When it comes to how much one is allowed to copy from a book or a journal article, I often read about it as being 10% of the total pages number or a whole complete chapter (whichever is higher). However, how can one apply this rule if, for example, the journal article is only 10 pages? Copying just 1 page is often pointless as, unless one is quoting a definition or something, it's often not enough to convey a point or to highlight some ideas. Any insight?

  • For what sort of use are you copying it? Commented Apr 8, 2016 at 5:26
  • 10% sounds like a lot. Source for the statement? Commented Apr 8, 2016 at 5:29
  • Fair use amount often is is not explictly given in the law. Where are you? (Or are you only interested in the ethics, not the precise law) In Australia for example fair use is never legally defined, but I do often see the 1 chapter or 10% on signs next to photocopiers. Commented Apr 8, 2016 at 7:03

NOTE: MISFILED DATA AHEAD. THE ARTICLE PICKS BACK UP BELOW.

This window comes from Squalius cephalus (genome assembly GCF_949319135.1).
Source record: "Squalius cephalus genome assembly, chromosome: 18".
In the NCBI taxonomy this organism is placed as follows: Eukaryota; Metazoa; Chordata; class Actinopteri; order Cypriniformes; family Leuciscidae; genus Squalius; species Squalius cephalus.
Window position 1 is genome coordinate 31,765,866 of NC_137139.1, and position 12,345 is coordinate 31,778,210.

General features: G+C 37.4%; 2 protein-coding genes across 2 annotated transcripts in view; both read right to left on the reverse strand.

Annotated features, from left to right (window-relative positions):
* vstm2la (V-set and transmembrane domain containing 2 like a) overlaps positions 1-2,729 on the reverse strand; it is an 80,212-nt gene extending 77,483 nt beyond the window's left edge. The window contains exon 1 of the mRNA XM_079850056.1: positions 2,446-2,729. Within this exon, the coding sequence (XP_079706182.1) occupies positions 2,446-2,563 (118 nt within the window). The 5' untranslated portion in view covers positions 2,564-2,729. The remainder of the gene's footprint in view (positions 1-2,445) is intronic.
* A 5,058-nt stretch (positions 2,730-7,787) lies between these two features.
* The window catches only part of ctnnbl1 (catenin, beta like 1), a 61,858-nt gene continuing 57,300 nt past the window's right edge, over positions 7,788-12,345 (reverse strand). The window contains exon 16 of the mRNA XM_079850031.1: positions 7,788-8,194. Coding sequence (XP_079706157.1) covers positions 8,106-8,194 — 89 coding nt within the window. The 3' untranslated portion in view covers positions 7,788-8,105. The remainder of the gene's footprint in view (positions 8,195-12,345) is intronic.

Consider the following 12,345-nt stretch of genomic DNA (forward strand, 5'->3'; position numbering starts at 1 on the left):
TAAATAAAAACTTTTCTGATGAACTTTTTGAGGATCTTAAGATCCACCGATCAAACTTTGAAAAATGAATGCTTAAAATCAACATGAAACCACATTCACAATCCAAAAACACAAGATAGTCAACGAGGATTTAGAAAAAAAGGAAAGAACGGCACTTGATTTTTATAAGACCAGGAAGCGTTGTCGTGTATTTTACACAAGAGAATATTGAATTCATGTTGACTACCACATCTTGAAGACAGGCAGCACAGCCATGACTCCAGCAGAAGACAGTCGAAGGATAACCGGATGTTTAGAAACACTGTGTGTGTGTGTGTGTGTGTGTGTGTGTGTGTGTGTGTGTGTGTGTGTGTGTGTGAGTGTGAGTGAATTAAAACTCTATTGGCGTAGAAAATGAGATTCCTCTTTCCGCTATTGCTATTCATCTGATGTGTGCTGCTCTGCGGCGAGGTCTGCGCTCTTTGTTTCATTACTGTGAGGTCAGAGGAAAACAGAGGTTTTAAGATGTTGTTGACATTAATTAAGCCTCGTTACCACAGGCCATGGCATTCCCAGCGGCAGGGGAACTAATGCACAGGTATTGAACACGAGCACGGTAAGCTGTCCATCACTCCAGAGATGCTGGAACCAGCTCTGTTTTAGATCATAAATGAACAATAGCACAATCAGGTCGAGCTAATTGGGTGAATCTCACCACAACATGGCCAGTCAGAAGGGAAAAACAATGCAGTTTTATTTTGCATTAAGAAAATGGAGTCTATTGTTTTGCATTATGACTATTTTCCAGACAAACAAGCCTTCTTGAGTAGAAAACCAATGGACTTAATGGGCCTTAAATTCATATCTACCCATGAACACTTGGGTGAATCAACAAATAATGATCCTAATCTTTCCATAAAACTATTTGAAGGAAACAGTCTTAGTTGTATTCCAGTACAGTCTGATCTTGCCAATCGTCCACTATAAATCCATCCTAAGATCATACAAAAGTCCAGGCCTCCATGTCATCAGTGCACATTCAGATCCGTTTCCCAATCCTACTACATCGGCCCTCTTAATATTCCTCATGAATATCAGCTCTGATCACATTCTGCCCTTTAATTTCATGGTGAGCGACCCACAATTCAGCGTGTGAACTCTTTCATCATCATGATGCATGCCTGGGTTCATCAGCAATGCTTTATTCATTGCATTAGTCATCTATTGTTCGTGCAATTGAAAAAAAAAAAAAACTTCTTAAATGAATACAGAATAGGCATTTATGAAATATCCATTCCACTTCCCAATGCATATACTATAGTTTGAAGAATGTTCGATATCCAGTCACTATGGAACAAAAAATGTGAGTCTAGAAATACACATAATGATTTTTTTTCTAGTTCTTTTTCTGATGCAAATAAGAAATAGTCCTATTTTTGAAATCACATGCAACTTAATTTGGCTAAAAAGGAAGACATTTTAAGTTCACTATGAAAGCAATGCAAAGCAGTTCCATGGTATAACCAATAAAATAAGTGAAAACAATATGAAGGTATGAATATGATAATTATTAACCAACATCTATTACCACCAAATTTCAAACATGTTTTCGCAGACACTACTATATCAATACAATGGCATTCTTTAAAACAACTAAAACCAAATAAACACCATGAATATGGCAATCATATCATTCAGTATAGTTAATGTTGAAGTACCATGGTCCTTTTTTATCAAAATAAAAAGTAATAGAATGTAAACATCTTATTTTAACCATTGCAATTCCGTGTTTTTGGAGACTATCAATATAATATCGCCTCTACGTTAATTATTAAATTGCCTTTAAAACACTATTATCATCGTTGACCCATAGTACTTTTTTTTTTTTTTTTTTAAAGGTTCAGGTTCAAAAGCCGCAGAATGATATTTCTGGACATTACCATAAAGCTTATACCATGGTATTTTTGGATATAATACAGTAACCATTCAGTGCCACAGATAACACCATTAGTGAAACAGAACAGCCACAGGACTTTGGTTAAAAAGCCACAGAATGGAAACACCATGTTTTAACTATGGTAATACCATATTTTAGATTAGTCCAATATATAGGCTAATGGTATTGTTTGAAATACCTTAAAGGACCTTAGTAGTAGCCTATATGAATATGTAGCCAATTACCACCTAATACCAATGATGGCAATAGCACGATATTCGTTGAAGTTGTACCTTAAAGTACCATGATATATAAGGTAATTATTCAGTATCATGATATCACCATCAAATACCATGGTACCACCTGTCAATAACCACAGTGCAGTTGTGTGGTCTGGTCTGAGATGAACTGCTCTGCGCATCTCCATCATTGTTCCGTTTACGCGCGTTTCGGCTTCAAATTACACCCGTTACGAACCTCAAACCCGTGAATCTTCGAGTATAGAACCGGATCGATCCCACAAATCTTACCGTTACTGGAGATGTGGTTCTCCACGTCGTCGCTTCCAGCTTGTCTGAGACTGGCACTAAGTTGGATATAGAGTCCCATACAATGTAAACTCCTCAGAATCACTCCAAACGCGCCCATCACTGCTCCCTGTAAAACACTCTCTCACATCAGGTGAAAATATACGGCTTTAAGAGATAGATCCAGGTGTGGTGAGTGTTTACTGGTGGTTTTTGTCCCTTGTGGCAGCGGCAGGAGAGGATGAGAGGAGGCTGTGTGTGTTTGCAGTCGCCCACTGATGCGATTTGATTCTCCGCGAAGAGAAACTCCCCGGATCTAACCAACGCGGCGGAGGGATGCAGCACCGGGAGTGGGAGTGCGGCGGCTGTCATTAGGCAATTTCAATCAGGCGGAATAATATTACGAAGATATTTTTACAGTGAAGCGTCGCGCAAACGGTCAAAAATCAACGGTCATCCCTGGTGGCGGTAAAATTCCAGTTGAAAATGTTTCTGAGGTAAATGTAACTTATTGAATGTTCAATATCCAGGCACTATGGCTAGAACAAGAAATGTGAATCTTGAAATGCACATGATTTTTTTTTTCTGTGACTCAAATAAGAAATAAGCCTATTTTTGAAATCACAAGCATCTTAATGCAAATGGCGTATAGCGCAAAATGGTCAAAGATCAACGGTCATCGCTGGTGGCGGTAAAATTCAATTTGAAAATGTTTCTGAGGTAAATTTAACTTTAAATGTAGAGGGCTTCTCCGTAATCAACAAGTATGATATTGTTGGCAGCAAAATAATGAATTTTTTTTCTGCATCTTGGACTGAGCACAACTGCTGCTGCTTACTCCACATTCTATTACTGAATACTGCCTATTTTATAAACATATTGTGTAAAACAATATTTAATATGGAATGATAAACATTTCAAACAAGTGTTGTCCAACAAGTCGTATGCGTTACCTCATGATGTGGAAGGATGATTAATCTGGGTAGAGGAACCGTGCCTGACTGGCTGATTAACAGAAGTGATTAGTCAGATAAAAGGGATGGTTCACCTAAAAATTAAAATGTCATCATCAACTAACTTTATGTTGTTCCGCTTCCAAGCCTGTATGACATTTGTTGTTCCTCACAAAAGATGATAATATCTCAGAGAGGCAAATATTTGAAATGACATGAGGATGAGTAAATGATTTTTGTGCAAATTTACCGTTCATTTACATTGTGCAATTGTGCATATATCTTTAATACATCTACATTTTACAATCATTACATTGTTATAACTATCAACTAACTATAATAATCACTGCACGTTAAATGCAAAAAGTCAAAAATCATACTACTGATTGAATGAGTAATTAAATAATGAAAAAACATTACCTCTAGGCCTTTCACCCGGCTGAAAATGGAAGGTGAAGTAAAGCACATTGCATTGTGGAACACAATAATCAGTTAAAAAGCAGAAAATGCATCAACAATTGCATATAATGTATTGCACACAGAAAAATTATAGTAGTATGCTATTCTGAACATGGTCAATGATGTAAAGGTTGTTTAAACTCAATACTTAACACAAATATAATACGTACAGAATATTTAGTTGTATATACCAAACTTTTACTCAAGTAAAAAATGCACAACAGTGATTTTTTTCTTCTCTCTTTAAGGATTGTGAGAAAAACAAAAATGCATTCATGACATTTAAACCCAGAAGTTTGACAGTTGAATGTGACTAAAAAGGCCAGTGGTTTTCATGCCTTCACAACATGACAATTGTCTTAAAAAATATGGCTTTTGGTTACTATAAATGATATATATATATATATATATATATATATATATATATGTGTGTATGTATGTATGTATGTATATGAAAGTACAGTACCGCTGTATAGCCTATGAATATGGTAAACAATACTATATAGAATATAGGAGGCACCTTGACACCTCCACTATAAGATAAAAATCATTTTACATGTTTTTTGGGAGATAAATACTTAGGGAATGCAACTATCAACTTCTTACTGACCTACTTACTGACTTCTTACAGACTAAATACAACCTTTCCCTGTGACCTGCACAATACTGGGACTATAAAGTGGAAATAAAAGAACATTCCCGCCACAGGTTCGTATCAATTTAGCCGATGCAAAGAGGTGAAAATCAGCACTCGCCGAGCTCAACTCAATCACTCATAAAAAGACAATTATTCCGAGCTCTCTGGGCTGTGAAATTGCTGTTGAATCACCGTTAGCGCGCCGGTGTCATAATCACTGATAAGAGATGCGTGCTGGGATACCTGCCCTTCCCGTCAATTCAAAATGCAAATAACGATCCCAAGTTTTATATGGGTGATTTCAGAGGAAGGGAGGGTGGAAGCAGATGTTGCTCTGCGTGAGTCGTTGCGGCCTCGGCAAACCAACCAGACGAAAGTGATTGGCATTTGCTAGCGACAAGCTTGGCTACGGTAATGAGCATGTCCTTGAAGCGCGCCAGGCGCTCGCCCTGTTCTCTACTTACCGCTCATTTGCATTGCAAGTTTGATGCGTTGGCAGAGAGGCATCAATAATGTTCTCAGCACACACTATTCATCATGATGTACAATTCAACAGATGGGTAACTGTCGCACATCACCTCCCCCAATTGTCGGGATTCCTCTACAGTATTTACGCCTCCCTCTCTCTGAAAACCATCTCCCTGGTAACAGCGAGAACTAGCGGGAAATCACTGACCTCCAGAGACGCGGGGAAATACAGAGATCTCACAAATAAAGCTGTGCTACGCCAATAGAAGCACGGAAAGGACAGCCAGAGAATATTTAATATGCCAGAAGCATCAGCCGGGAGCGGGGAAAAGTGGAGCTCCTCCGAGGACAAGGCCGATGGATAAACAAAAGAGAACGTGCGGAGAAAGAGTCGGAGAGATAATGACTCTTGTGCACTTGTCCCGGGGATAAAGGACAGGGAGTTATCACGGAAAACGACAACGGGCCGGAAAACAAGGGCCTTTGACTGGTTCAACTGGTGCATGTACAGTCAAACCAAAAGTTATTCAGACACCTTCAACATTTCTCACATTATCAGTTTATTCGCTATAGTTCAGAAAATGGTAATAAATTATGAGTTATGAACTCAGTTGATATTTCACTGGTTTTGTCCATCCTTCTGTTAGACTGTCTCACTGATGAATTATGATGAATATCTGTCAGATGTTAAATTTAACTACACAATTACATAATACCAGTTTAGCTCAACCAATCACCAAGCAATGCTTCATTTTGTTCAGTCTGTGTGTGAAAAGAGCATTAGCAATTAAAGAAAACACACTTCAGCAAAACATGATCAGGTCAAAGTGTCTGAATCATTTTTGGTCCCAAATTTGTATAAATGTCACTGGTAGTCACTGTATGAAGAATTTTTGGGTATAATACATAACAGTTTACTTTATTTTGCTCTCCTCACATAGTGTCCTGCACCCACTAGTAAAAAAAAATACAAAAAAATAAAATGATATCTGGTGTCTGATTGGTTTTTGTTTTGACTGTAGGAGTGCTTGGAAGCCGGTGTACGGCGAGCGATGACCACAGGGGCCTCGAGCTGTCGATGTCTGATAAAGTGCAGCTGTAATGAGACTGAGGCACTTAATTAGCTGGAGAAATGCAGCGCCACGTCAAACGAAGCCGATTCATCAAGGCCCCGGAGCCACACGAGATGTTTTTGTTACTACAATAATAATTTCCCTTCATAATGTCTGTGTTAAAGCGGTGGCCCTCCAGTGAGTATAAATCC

• 1
    What did your librarian say when you asked them?
    – 410 gone
    Commented Apr 8, 2016 at 7:14
  • Many countries don't have a fair use concept. I doubt that international journals accept fair use material.
    – user9482
    Commented Apr 8, 2016 at 7:23

2 Answers 2


Fair use is a concept that is defined in quite a fuzzy manner, at least in the US, and there is no defined "safe" amount.

The key question is why you want to copy so much from somebody else's work, and for what purpose---i.e., how it relates to the other elements of the "fair use" test. If you are copying into a scientific article that you are writing, then even a fairly short amount is likely to be quite high and hard to justify, whereas if you are making a handout for discussion in a small class you might be able to reasonably use the full work.


In my university, we should copy only the important things, maybe in percentage for 1 page we could copy only 5%. If we have whole page, for example 10 page, I rather copy the important things like 1 pages of source to become 1 statement. So you don't copy whole things.

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